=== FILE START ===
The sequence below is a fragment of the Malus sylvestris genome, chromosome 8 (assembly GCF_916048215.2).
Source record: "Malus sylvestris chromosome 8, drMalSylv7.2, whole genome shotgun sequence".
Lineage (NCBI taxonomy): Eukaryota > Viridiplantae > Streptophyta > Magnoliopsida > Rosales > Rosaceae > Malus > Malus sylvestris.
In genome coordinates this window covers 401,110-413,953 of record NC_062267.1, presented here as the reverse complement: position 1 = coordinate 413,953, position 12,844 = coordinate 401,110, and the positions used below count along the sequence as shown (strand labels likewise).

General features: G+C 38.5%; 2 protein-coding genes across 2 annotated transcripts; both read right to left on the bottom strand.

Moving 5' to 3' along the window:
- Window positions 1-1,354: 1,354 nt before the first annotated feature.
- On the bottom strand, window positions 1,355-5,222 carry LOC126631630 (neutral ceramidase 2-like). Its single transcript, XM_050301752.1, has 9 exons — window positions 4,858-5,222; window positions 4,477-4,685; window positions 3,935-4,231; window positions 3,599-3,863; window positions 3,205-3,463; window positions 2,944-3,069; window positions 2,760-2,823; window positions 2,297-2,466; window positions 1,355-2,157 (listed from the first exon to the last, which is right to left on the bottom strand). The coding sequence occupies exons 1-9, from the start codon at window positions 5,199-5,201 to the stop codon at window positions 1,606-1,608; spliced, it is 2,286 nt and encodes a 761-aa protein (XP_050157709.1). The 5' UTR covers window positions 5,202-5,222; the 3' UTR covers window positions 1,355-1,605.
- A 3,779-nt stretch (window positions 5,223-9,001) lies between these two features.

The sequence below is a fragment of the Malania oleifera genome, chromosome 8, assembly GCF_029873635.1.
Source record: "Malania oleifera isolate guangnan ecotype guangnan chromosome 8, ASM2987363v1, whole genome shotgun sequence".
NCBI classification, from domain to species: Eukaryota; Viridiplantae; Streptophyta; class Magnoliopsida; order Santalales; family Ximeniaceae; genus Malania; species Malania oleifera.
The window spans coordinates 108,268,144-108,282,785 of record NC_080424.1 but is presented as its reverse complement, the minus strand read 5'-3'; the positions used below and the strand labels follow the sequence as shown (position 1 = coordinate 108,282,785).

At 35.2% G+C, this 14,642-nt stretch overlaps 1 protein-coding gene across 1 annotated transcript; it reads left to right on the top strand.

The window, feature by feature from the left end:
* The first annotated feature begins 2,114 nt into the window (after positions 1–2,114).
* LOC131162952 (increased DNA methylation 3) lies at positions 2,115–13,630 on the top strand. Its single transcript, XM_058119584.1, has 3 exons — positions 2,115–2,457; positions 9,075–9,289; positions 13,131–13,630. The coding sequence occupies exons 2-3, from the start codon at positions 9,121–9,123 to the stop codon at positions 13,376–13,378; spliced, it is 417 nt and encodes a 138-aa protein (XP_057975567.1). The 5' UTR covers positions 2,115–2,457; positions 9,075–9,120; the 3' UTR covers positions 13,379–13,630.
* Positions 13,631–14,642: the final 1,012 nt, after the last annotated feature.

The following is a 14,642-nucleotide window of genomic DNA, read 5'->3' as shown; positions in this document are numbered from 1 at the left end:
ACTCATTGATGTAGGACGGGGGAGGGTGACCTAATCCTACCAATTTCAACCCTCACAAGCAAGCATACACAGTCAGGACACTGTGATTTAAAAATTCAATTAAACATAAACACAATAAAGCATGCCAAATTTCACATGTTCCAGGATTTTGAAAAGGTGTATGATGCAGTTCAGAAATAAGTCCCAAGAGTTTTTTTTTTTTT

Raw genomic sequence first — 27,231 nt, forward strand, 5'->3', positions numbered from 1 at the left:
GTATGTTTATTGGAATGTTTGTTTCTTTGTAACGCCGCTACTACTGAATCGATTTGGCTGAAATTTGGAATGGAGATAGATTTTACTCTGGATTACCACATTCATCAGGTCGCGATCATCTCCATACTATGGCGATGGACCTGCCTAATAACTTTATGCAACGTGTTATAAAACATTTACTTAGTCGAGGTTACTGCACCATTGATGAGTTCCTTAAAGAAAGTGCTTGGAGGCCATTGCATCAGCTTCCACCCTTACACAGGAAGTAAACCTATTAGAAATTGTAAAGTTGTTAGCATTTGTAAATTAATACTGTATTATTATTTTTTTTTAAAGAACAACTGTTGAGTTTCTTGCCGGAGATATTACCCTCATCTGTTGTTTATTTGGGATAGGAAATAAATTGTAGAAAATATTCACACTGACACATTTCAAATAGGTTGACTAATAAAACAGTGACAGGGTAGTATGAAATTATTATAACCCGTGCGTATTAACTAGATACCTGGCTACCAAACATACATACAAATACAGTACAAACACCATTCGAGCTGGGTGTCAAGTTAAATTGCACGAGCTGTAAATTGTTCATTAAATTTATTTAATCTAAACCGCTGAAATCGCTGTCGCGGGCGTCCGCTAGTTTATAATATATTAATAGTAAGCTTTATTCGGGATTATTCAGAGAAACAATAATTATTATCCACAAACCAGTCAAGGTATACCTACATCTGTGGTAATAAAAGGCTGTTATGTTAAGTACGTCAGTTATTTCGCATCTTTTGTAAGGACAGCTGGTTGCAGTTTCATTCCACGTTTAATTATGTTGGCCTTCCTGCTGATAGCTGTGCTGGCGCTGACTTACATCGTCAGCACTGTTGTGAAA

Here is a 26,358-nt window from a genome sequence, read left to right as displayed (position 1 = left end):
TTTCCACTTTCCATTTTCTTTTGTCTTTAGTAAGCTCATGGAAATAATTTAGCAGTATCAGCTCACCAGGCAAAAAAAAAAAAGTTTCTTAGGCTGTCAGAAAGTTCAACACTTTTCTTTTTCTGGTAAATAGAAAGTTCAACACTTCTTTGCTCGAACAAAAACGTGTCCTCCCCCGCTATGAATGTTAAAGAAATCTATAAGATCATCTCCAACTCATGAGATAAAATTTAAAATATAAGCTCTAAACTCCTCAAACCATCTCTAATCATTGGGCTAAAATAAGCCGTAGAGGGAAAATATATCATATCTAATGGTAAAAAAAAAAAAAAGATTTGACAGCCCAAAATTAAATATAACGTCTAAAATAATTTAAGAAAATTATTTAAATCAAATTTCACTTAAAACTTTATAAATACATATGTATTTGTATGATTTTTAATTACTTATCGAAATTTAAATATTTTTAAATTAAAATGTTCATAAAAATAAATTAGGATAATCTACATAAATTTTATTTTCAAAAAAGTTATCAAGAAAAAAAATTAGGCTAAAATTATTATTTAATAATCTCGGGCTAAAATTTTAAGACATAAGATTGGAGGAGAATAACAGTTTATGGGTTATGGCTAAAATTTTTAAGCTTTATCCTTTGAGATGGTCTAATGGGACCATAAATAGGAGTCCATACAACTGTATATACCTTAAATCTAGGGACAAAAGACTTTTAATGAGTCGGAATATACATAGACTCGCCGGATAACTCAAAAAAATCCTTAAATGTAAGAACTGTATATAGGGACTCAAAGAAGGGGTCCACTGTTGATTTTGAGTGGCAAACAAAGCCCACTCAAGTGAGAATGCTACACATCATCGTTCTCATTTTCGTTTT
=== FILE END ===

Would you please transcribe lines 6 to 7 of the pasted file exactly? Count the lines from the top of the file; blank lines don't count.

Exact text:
Moving 5' to 3' along the window:
- Window positions 1-1,354: 1,354 nt before the first annotated feature.